The Wyoming House Education Committee last week shot down a bill that was aimed at an education system the sponsor sees as “very much tiling more towards a liberal view.” Opponents’ …
The Wyoming House Education Committee last week shot down a bill that was aimed at an education system the sponsor sees as “very much tiling more towards a liberal view.” Opponents’ main concern was that House Bill 177 defined what civics curriculum should be taught and took too much control from local boards, which usually make decisions on materials taught at schools they oversee, in line with state standards.
The debate at the committee’s March 17 hearing was overshadowed by the comments of the bill’s sponsor, Rep. Jeremy Haroldson, R-Wheatland, who said, among other things, that “It needs to be brought forward … that slavery was not maybe what it has been painted as in this nation, completely.”
While neither the bill nor Haroldson mentioned The 1619 Project, Jillian Balow, Wyoming superintendent of public education, as well as co-sponsor Chip Neiman, R-Hulett, discussed it at the meeting.
As controversial as it may be to suggest there are different views of slavery, this is precisely what The 1619 Project argues, and as Balow pointed out, it’s being taught in 3,400 American schools — possibly some in Wyoming.
Most of us learned in school that slavery was an evil institution that was rightfully abolished after a bloody civil conflict over 150 years ago.
Published in The New York Times in September 2019, The 1619 Project is a series of essays that attempts to “reframe, understanding 1619 as our true founding, the country’s history by placing the consequences of slavery and the contributions of black Americans at the very center of our national narrative.”
So, this narrative argues, the year slaves were first brought to the colonies is what initiated our nation, and not 1776, the year we signed the Declaration of Independence.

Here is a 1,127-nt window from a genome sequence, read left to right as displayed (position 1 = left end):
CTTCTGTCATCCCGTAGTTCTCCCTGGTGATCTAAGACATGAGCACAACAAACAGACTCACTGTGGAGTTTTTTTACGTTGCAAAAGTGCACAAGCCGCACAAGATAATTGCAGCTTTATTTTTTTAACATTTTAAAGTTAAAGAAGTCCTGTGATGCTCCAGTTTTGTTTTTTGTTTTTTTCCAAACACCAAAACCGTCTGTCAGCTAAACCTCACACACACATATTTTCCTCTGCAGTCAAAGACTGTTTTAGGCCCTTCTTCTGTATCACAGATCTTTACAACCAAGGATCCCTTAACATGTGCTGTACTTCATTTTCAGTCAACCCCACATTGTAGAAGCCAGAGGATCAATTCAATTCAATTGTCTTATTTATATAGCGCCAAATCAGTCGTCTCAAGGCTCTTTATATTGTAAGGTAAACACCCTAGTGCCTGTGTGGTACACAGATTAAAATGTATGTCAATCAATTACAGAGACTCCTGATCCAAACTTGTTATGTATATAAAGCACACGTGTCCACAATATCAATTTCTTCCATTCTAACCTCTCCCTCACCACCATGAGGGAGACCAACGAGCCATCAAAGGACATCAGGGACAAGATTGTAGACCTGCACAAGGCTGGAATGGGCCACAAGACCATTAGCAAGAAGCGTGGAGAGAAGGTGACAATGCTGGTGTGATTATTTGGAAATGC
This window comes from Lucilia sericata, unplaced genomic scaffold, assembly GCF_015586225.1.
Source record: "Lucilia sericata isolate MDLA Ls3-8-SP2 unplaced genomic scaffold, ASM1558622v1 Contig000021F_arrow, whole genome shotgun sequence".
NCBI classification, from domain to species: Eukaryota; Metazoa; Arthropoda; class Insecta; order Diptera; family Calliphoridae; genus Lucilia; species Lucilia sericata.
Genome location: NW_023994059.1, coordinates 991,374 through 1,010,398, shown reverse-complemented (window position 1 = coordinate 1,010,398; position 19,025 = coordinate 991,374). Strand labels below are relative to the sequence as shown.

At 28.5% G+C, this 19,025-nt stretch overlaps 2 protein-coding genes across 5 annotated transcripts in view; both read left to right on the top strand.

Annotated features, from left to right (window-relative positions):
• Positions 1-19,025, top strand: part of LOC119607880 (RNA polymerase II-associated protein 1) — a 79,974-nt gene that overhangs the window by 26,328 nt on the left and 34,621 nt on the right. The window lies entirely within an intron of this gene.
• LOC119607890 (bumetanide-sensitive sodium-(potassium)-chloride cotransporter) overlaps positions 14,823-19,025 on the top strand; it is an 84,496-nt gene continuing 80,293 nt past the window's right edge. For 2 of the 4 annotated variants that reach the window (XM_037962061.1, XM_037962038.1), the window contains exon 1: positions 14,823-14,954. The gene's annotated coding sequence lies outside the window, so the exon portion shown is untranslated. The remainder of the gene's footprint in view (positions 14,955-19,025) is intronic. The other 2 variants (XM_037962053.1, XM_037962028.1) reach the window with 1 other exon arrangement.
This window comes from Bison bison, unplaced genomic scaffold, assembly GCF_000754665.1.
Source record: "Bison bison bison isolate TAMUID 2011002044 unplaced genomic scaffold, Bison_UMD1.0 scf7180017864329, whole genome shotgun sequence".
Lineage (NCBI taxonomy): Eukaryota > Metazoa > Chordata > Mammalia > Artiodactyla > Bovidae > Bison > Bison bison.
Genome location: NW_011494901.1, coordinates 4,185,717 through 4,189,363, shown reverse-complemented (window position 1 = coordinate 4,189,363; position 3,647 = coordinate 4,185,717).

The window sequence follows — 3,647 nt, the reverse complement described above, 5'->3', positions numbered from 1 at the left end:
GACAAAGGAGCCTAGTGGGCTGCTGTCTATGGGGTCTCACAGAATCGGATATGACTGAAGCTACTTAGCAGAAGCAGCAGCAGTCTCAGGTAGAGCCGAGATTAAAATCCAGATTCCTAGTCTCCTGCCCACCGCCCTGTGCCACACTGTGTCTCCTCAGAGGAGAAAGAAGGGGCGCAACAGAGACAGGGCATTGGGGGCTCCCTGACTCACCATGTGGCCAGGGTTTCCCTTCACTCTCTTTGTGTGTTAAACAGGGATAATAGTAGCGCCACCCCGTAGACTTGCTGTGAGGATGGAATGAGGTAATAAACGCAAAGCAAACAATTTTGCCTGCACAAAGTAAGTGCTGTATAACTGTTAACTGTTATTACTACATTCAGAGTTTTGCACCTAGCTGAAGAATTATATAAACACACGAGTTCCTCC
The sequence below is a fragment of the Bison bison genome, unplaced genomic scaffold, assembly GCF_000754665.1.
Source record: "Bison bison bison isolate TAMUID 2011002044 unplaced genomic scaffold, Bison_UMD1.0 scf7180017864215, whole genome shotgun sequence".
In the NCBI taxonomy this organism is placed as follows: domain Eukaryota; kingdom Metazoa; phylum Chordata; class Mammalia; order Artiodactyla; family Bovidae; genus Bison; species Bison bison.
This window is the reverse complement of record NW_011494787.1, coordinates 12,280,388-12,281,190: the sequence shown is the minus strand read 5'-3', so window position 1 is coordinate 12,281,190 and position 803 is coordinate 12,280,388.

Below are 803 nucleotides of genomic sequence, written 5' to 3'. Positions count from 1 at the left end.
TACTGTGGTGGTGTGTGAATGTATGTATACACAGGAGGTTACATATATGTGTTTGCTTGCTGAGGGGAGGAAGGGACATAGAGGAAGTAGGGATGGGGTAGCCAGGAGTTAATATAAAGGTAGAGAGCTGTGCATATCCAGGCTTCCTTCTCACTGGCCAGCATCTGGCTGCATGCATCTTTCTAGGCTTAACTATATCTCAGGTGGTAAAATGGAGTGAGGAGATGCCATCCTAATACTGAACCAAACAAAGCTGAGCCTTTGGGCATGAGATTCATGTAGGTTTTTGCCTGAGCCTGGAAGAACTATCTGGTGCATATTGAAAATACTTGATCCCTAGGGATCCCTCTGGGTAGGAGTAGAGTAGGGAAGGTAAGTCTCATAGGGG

WyoFile reported that the project is “maligned by conservatives,” but more importantly it’s been denounced by prominent historians as being historically inaccurate.
Five of them wrote a letter to The New York Times, perturbed “at some of the factual errors in the project.” They contradicted the project’s contention that the American Revolution was launched “in order to ensure slavery would continue,” arguing that claim is factually incorrect and unsubstantiated.
Leslie Harris, a Northwestern University historian, was brought onto the project as a fact checker during its development. She said she “vigorously disputed” that claim. Despite this, her objections were ignored in the final product.
Other historians and scholars, such as John McWhorter, an African American linguist who describes himself as a Democrat, have also been critical of the project, which received a Pulitzer Prize.
The Times later rewrote a passage in the project’s online format to remove the suggestion that it was trying to make 1619 our “true founding.” The publication did this without any kind of editor’s note acknowledging or explaining the change, something that’s generally frowned upon in journalism.
In discussing how the project is included in civics curriculum in public schools across the country, Balow mentioned how problematic this unacknowledged revision of the project’s intent is, saying, “Civics education is not fluid. It’s a foundation.”
Haroldson’s bill required classroom civics materials to be a study of threats to a free society including slavery, the political extremisms of fascism and communism, religious prejudice and discrimination, and identity politics.
This effectively defined state standards of civics curriculum with a political bias as overt as that of The 1619 Project, and the committee was right to vote against it.
But separate from this bill, there are legitimate concerns over materials being used in the classroom that teach that this country’s story is one of oppression. That is certainly a part of our history, which needs to be taught and understood, but not while dismissing America’s accomplishments, progress and exceptionalism.
Balow said she supported the concept of the bill, arguing, “This bill just provides an opportunity — a roadmap, if you will — for Wyoming educators and for school districts to discern, distill, and implement civics materials and curriculum that is consistent with a democratic republic and with American exceptionalism.”
As Neiman explained, the committee’s discussion is speaking to “a level of frustration that comes from a lack of understanding of who we are as a nation.”
Our founders proclaimed that all men are created equal, and however imperfectly they applied that ideal — even owning slaves themselves — attempts to rewrite America’s story as one that is bound up in the struggle of one race to achieve freedom and equality, in a nation that was established intently to oppose that struggle, contains a strong ideological bias and no historical accuracy.
If children are being taught about The 1619 Project, it should be in a context that shows it is but one view of the history of slavery and not one well supported by historians.